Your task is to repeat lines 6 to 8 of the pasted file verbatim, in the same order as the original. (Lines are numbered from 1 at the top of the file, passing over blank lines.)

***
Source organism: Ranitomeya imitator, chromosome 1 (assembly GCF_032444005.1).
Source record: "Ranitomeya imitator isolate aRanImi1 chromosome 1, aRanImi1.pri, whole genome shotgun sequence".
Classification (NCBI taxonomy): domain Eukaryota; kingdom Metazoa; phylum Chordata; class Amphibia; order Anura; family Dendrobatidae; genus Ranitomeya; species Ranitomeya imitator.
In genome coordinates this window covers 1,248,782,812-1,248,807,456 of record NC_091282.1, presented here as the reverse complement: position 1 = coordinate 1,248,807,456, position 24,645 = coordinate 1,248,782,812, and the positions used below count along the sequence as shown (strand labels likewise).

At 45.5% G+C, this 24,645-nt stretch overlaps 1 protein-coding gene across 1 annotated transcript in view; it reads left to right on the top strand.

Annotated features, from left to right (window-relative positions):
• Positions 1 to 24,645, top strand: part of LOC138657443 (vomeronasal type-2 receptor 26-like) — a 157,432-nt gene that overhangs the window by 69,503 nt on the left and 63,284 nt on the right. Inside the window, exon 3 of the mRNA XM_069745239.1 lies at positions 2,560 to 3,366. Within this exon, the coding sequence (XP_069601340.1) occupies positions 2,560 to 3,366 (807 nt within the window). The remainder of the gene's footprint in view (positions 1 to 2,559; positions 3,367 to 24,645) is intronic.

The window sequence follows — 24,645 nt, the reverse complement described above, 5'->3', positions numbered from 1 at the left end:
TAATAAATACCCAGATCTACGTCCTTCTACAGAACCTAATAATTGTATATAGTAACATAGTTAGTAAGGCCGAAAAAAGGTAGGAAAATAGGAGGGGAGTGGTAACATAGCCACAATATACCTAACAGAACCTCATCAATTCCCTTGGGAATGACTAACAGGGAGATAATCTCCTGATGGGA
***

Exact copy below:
Annotated features, from left to right (window-relative positions):
• Positions 1 to 24,645, top strand: part of LOC138657443 (vomeronasal type-2 receptor 26-like) — a 157,432-nt gene that overhangs the window by 69,503 nt on the left and 63,284 nt on the right. Inside the window, exon 3 of the mRNA XM_069745239.1 lies at positions 2,560 to 3,366. Within this exon, the coding sequence (XP_069601340.1) occupies positions 2,560 to 3,366 (807 nt within the window). The remainder of the gene's footprint in view (positions 1 to 2,559; positions 3,367 to 24,645) is intronic.

The window sequence follows — 24,645 nt, the reverse complement described above, 5'->3', positions numbered from 1 at the left end: